The United States assumes that its national interests serve the common interests of the international community. It overrides international law and rules and engages in hegemonic, bullying practices and zero-sum competition. This is, in fact, a rebuttal and rejection of the democratization and equity required for healthy international relations and the rule of law. It runs counter to the prevailing trend.
In contrast, China has made clear that it firmly upholds the international system with the UN at its core, the international order underpinned by international law and the basic norms of international relations based on the purposes and principles of the UN Charter. This is a recognition of the postwar order and represents the will of the international community. It follows the historical trend of democratization of international relations.
Therefore, China is by no means attempting to challenge the international order, as some Western countries have claimed. On the contrary, it is a staunch defender and reformer of the postwar order, with the UN at its core. The foreign affairs work conference in December called for the first time for an equal and orderly multipolar world and for universally beneficial and inclusive economic globalization — a clear exposition of China’s stance.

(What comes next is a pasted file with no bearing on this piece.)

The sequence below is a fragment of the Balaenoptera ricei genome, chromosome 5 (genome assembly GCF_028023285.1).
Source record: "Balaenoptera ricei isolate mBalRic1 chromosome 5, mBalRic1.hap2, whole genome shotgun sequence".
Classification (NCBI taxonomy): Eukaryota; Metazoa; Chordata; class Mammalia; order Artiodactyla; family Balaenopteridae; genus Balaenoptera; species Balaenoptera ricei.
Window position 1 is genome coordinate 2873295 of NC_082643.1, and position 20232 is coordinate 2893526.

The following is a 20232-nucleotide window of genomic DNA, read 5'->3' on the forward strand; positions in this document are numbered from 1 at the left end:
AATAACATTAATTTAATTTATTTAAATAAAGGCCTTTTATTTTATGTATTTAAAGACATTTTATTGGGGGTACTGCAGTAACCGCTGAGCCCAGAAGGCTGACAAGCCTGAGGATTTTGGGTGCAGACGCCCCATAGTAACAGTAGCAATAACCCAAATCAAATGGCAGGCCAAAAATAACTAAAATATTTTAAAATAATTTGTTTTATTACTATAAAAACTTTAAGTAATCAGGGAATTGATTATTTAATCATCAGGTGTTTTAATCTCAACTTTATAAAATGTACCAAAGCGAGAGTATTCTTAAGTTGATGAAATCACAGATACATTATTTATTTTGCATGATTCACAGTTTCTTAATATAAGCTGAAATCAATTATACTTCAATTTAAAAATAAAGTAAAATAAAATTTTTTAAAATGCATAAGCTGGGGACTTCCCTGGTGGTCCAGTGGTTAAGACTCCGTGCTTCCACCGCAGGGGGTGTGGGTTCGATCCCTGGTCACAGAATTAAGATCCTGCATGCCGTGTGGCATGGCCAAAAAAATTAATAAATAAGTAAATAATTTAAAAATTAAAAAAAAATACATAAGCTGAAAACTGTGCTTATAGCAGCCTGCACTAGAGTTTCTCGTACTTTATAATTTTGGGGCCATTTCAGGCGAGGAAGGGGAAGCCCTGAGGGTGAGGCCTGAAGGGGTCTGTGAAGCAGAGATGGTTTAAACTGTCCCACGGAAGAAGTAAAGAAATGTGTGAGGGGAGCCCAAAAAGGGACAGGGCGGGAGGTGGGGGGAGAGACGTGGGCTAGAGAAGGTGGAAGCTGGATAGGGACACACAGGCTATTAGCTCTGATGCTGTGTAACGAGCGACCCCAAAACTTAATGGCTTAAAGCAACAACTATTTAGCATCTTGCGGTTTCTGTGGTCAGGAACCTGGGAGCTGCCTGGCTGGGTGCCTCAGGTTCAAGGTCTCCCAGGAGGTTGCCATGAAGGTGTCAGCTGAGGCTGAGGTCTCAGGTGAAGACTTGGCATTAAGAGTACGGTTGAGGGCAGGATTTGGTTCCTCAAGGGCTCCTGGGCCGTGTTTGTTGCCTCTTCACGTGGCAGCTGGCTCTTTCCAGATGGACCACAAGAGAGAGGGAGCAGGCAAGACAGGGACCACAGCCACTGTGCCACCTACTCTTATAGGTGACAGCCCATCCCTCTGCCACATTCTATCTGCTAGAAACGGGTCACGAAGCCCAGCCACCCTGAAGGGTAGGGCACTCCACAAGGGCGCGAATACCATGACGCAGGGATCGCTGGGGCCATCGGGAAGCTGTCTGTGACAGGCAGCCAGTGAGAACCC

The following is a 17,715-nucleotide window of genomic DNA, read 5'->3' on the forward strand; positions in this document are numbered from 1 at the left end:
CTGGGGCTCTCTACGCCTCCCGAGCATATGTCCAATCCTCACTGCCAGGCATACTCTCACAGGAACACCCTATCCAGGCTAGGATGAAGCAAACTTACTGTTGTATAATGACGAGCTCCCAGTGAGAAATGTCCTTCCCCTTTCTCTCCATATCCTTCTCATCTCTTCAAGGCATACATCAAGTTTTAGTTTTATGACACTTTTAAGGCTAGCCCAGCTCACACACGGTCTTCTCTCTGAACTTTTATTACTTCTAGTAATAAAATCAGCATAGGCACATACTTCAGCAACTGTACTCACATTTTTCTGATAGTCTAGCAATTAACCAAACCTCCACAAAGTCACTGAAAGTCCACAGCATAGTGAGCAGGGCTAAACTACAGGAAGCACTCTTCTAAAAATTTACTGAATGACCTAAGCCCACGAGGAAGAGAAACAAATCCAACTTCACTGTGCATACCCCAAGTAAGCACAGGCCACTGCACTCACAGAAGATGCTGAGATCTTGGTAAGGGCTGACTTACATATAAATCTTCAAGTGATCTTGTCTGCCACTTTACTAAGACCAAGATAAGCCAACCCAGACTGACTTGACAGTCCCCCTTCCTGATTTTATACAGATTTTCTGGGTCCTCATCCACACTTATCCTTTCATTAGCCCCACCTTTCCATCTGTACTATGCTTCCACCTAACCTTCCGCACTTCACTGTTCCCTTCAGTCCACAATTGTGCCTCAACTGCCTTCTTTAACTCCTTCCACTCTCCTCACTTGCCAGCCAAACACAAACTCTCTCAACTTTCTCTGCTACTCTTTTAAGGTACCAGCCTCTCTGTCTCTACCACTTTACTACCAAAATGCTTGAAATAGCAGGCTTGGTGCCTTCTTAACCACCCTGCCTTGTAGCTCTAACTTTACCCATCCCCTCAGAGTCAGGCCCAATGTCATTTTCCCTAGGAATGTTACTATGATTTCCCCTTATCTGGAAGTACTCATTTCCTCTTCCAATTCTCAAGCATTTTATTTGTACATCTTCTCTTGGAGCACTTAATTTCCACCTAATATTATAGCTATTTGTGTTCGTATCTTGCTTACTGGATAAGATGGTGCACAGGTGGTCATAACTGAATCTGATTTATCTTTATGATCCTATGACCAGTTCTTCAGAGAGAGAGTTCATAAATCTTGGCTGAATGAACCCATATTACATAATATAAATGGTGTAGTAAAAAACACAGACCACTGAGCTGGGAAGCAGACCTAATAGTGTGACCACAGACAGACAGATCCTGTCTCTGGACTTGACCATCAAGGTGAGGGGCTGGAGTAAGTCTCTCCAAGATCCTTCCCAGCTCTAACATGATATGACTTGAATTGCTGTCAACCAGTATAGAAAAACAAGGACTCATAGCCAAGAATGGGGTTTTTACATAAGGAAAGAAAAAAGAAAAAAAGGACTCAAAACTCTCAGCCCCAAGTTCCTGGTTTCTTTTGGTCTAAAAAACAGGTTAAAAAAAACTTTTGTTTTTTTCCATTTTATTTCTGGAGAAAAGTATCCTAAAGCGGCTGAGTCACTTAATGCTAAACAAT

On Jan. 9, Liu Jianchao, minister of the International Department of the Communist Party of China Central Committee, reiterated in a speech to the Council on Foreign Relations that China is a creator, beneficiary and defender of the existing international order, and it seeks neither to change it nor to reinvent the wheel or build a so-called new order. That said, in order to uphold the international order with the UN at its core, we must resolutely oppose all forms of power politics and bullying. As a matter of fact, one of the fine traditions and distinctive features of Chinese diplomacy is its opposition to all forms of hegemony and power politics. This will characterize the direction of China’s diplomatic work in the new era.
From this perspective, when one tries to make sense of Chinese diplomacy, it is important to look into what it calls for and what it defends, along with what it opposes and fights against. In fact, both follow a common logic, aimed at creating a more favorable international environment that will serve the great rejuvenation of the Chinese nation and contribute to lasting peace and common development in the world. Simply put, China seeks the continuous progress of humanity, along with its own.